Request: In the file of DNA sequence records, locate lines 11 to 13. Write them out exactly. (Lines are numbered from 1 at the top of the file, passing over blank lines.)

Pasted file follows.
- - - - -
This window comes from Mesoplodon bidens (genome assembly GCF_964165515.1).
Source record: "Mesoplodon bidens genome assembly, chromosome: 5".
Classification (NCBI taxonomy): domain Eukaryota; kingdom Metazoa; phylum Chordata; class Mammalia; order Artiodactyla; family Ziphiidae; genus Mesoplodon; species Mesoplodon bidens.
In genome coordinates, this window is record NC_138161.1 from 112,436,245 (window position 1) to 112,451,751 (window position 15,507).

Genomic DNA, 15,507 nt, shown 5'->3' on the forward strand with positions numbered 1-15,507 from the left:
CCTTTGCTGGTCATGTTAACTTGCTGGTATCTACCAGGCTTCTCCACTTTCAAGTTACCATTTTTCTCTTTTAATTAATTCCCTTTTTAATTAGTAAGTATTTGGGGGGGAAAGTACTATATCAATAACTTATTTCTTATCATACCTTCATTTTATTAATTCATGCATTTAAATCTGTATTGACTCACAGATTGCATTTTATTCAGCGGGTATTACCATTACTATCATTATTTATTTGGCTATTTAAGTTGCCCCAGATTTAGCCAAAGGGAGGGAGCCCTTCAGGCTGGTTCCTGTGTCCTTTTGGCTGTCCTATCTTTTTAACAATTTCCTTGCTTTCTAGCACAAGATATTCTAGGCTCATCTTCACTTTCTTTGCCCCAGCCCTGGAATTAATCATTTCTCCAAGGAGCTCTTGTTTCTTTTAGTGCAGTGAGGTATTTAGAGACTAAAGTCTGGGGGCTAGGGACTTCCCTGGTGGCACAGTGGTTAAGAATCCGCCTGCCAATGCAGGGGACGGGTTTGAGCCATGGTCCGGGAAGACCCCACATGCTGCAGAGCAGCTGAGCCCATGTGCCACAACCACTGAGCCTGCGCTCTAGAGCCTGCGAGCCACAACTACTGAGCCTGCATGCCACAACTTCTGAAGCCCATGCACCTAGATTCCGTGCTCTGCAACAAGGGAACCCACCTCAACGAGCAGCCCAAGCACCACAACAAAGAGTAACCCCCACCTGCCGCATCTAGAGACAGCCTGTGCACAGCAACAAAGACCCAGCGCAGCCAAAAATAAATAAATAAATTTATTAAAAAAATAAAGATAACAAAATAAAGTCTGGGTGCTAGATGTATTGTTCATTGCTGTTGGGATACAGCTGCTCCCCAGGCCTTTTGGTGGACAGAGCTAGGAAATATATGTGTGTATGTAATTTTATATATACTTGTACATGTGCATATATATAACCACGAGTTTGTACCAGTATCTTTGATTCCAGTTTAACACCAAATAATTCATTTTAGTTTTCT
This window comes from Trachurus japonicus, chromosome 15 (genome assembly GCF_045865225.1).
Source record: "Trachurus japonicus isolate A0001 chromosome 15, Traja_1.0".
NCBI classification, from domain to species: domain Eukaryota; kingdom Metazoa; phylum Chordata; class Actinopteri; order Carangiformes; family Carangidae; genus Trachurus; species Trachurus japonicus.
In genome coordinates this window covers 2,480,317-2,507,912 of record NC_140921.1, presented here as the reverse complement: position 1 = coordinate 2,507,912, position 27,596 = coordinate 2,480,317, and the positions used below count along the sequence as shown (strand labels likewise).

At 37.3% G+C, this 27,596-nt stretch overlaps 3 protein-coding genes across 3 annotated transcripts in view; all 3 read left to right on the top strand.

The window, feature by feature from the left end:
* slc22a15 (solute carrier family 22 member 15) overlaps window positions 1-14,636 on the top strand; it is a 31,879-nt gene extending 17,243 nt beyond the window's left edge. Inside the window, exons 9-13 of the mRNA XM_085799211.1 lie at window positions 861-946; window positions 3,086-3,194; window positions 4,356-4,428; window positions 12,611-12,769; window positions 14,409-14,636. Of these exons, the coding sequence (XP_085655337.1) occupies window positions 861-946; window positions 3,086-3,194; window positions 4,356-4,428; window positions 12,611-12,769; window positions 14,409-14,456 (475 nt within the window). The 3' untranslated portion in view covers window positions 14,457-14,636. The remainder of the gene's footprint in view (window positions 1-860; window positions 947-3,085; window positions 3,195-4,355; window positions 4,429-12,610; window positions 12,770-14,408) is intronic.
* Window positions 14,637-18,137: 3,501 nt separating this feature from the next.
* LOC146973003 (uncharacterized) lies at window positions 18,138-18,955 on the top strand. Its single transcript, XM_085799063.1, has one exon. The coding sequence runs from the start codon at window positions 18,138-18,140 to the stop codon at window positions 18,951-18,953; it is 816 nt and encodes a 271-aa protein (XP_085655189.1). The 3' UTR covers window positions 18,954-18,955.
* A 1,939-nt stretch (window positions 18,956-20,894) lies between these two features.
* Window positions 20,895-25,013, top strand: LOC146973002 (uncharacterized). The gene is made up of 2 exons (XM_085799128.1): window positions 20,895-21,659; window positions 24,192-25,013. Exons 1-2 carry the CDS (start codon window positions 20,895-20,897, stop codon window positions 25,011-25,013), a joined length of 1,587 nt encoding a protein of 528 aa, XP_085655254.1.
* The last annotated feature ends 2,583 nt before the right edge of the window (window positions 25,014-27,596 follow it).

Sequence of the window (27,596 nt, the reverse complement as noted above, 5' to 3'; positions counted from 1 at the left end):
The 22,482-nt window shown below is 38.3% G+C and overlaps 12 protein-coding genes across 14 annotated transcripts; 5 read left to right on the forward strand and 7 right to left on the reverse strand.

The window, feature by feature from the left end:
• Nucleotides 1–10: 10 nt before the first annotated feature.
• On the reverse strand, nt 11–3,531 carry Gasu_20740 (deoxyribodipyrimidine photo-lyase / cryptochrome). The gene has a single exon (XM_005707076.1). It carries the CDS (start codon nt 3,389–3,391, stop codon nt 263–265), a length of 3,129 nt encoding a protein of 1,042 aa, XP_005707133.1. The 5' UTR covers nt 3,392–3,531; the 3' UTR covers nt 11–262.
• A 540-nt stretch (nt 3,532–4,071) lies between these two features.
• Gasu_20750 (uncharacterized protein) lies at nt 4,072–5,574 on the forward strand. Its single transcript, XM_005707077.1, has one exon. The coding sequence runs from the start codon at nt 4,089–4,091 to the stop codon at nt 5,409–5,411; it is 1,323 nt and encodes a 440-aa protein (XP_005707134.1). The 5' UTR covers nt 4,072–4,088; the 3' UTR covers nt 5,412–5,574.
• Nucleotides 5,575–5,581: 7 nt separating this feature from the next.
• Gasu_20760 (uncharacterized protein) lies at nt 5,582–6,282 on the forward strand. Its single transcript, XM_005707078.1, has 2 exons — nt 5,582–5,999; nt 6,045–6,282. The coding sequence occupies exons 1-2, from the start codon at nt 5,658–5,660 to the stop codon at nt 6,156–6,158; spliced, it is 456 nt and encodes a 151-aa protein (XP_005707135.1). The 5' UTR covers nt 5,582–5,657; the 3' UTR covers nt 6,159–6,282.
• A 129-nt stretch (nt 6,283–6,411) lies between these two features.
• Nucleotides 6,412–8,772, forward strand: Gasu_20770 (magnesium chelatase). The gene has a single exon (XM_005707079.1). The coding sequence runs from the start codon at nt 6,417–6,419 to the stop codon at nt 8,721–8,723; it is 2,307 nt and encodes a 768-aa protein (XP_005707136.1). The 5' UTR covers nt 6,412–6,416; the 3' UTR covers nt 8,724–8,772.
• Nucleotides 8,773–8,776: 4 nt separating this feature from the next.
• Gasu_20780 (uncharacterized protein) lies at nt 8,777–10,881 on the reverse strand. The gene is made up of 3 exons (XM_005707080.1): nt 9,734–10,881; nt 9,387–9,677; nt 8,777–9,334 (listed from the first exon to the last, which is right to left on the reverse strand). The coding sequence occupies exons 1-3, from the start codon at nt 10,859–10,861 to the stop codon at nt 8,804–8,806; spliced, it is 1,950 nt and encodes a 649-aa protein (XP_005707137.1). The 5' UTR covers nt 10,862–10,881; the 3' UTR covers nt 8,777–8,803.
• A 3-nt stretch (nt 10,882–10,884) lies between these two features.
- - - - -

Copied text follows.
At 37.3% G+C, this 27,596-nt stretch overlaps 3 protein-coding genes across 3 annotated transcripts in view; all 3 read left to right on the top strand.

The window, feature by feature from the left end:
* slc22a15 (solute carrier family 22 member 15) overlaps window positions 1-14,636 on the top strand; it is a 31,879-nt gene extending 17,243 nt beyond the window's left edge. Inside the window, exons 9-13 of the mRNA XM_085799211.1 lie at window positions 861-946; window positions 3,086-3,194; window positions 4,356-4,428; window positions 12,611-12,769; window positions 14,409-14,636. Of these exons, the coding sequence (XP_085655337.1) occupies window positions 861-946; window positions 3,086-3,194; window positions 4,356-4,428; window positions 12,611-12,769; window positions 14,409-14,456 (475 nt within the window). The 3' untranslated portion in view covers window positions 14,457-14,636. The remainder of the gene's footprint in view (window positions 1-860; window positions 947-3,085; window positions 3,195-4,355; window positions 4,429-12,610; window positions 12,770-14,408) is intronic.